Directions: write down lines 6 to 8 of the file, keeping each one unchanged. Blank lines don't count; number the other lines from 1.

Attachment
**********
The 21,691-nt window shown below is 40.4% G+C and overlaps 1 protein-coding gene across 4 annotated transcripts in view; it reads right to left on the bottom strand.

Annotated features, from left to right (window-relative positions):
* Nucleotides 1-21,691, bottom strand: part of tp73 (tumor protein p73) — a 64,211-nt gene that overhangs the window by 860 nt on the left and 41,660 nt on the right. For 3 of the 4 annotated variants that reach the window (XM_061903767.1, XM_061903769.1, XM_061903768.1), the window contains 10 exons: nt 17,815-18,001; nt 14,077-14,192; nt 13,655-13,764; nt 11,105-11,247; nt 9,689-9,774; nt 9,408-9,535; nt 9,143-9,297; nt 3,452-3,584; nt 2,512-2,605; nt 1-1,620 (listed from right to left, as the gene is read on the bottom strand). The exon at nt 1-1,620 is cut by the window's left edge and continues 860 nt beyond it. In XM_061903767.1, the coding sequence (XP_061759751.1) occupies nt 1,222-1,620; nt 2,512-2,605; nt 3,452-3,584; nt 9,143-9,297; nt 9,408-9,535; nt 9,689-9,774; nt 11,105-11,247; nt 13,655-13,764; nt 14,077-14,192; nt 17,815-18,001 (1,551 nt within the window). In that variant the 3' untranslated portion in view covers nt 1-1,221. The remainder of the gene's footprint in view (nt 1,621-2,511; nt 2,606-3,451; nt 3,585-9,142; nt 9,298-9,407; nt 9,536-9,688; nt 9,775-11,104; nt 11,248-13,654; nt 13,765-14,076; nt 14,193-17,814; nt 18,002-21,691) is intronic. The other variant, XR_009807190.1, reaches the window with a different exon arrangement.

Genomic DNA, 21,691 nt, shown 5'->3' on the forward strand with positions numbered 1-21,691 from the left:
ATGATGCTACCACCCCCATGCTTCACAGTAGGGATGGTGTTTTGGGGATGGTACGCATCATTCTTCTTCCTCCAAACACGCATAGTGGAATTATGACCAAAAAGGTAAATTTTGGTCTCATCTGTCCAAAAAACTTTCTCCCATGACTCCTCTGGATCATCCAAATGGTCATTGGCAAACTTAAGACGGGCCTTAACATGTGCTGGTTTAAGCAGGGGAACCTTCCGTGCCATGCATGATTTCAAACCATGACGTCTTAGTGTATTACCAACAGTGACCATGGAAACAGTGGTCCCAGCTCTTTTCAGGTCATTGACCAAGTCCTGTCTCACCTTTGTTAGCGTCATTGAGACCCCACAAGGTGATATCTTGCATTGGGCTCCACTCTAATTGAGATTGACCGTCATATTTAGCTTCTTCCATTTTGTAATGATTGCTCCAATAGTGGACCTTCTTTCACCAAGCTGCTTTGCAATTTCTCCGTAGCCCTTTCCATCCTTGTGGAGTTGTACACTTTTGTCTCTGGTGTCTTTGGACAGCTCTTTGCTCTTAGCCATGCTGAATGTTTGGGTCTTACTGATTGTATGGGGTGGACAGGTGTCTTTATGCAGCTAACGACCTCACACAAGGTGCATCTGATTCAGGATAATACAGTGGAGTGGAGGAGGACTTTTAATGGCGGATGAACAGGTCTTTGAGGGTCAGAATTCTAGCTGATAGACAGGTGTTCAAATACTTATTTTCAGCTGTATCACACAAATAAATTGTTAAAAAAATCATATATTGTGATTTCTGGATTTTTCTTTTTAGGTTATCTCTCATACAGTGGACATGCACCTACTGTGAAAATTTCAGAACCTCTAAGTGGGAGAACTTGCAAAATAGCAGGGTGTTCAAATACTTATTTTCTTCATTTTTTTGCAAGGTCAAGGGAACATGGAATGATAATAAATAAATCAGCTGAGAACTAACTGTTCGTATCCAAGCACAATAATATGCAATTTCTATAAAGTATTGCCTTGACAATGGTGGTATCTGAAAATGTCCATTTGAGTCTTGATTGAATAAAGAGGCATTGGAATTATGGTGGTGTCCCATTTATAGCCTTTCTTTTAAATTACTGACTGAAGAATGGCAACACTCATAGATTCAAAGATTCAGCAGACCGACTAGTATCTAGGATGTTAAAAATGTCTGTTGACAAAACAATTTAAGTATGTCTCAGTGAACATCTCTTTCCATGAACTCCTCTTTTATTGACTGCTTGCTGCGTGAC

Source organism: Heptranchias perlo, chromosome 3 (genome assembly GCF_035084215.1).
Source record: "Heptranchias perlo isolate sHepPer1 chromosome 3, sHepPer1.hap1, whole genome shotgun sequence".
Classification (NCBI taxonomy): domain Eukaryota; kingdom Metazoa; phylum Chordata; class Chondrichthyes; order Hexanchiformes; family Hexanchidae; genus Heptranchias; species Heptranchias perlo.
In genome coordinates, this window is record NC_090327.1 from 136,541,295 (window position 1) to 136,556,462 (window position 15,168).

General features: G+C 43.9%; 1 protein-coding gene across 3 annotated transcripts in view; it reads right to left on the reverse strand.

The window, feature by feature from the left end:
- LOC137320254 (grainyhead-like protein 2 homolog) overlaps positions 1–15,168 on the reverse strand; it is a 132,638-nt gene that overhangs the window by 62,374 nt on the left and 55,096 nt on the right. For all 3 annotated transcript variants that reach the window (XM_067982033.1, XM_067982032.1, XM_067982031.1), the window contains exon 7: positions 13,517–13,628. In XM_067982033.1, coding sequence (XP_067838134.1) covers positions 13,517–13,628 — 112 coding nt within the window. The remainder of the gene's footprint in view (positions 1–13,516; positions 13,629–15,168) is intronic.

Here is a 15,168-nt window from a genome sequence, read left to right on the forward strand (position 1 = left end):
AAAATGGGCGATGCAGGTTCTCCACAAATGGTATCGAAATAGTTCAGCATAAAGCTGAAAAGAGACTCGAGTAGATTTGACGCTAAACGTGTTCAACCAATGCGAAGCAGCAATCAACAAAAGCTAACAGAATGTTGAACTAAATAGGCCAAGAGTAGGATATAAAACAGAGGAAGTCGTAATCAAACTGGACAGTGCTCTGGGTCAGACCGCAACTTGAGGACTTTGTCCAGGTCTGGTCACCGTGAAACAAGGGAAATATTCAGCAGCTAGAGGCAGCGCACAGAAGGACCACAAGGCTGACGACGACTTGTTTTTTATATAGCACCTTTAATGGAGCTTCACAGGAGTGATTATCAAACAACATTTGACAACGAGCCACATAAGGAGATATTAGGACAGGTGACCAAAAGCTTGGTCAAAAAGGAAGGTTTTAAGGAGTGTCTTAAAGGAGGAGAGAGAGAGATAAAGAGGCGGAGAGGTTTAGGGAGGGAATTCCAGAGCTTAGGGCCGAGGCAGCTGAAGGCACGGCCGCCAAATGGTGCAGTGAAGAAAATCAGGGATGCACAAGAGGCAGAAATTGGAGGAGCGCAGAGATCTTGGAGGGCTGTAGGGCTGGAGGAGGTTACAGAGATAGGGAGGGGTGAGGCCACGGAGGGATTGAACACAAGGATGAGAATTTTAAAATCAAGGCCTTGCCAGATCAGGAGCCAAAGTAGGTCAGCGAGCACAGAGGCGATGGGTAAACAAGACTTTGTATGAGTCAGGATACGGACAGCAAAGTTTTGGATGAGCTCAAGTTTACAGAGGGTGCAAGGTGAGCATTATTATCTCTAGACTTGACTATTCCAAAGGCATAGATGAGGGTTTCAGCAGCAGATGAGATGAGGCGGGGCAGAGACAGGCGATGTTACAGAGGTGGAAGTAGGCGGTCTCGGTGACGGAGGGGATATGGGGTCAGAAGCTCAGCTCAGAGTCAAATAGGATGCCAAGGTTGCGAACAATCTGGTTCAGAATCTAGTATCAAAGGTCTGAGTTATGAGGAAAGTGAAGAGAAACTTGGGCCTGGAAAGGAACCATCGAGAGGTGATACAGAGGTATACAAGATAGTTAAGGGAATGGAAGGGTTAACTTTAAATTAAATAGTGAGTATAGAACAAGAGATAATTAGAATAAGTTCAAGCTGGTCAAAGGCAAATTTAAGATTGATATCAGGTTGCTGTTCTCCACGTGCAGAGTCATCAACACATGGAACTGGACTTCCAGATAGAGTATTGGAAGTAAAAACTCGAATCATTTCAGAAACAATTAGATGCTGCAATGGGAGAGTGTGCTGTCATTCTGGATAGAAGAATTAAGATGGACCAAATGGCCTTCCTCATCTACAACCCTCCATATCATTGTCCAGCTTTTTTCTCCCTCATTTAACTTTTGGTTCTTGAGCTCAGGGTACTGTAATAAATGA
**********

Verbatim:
Source organism: Heptranchias perlo, chromosome 3 (genome assembly GCF_035084215.1).
Source record: "Heptranchias perlo isolate sHepPer1 chromosome 3, sHepPer1.hap1, whole genome shotgun sequence".
Classification (NCBI taxonomy): domain Eukaryota; kingdom Metazoa; phylum Chordata; class Chondrichthyes; order Hexanchiformes; family Hexanchidae; genus Heptranchias; species Heptranchias perlo.